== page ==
But it’s not only her family that is refusing to accept her identity. SGM in Nepal face similar discrimination by those providing security and justice services. They have been struggling to gain access to basic constitutional rights, such as citizenship certificates proving their gender identification and legal recognition of same sex marriages. Many LGBTI people often have to go through abusive and drawn-out legal processes, discouraging them from asserting their identity. “I went to the local ward office to request [COVID-19] relief support, but I was initially denied it because I do not have a citizenship certificate,” said Maya. “The officers took pity and I ultimately got a food package, but have not gone back since due to the humiliation and sexist behaviour I faced.”

Due to limited opportunities in the job market, compounded by widespread social stigmatisation, many LGBTI people are forced to work as sex workers and few of them are accommodated to work in the service sector, such as in hotels and restaurants.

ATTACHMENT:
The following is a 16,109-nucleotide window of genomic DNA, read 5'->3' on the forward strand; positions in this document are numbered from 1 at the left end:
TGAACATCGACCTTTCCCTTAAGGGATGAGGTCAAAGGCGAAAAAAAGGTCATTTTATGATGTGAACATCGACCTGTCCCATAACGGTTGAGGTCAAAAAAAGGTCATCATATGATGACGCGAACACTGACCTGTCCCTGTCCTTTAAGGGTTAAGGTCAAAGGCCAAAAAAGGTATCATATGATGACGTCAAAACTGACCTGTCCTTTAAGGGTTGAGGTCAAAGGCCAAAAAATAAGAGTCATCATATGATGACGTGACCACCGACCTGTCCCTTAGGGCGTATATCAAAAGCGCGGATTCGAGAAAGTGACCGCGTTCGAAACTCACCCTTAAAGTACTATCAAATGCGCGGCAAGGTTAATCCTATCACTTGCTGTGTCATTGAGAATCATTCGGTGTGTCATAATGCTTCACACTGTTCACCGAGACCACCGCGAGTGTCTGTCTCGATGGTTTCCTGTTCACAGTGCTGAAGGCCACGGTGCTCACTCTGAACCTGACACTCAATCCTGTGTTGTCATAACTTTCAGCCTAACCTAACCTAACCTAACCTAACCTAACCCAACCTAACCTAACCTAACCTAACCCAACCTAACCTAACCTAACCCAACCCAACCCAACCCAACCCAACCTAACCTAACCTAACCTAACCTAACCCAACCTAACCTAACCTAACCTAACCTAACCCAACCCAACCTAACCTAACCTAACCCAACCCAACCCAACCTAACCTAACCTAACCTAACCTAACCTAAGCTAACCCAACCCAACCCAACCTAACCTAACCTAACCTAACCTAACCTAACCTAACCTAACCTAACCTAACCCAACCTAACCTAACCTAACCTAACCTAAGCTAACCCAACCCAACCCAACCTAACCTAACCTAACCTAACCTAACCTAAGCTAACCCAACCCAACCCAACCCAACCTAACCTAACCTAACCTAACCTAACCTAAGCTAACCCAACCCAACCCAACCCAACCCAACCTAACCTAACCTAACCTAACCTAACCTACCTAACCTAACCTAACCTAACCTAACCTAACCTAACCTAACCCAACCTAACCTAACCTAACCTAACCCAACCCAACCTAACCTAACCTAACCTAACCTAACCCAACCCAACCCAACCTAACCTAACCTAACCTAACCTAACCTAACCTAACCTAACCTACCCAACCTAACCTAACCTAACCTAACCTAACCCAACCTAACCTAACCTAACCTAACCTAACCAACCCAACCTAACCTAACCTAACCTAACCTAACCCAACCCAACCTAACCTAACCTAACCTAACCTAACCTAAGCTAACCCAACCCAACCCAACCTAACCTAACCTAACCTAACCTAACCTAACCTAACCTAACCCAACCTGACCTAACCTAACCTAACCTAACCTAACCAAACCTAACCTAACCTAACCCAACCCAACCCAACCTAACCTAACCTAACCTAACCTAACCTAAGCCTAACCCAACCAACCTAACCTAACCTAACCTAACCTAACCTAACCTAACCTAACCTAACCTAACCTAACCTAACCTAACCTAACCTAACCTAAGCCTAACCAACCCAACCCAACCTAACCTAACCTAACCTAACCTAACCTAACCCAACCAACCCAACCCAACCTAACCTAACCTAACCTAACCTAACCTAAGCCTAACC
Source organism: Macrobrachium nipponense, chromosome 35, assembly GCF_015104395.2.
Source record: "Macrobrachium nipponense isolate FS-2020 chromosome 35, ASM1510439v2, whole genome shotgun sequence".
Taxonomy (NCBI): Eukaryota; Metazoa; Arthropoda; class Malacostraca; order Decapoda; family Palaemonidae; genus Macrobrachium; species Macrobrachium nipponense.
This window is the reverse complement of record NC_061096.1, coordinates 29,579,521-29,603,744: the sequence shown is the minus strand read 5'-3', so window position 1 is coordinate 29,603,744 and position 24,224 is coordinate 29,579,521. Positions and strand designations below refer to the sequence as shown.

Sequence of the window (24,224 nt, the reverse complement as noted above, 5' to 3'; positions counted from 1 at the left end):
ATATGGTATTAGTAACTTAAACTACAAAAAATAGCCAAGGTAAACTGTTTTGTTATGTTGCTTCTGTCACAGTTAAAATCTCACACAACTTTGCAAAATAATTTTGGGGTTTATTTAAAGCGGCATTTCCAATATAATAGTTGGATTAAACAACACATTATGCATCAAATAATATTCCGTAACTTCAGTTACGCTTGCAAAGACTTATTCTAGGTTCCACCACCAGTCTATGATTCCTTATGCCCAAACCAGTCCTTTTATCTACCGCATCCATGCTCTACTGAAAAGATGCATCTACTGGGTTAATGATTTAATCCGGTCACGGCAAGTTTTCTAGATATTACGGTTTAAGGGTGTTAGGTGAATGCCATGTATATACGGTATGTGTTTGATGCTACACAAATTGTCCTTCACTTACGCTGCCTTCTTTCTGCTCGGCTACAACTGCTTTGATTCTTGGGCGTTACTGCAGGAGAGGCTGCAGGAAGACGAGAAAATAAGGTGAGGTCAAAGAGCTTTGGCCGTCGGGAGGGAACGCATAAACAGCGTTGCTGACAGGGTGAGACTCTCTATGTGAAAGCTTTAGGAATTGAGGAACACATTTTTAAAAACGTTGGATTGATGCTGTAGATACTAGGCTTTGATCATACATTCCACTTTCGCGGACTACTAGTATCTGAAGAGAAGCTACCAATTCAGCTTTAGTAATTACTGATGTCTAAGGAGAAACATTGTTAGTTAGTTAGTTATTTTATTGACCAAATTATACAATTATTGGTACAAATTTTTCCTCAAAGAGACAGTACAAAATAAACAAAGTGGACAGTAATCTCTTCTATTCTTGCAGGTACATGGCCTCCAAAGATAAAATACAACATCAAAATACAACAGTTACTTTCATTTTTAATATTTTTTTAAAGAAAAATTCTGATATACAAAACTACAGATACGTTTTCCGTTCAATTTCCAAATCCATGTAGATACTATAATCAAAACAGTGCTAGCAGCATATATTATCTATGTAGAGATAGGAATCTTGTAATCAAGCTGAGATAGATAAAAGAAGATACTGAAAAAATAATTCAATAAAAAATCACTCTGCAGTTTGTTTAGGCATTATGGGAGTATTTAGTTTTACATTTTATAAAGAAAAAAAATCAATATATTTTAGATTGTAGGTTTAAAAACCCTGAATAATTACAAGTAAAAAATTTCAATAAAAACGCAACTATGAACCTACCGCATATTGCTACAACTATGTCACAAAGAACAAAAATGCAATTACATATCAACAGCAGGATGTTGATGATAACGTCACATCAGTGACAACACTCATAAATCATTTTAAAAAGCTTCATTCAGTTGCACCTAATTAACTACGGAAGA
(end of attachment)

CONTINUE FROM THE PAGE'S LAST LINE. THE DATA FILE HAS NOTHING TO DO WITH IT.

Pari Pariyar, lost her job as a dancer at a restaurant in Rupandehi district, in Province 5, because of Nepal’s lockdown. “It is very difficult to find work due to the COVID-19 crisis, as the leisure and tourism sectors are seriously affected,” said Pari. “My identity as a transgender Dalit woman, with a disability, makes me stigmatised further.” Nepal’s caste-based hierarchy means Dalits are heavily discriminated against.  

Pari has a prosthetic leg which needs to be replaced every two years. Since losing her job, she has been unable to find the money to replace her leg on time, making it hard for her to get back into work. “The job loss and financial hardships are affecting my health and putting me under a lot of stress. I feel depressed, and need support to deal with it,” she said. But like Maya, Pari is struggling to get the support she needs from the local government.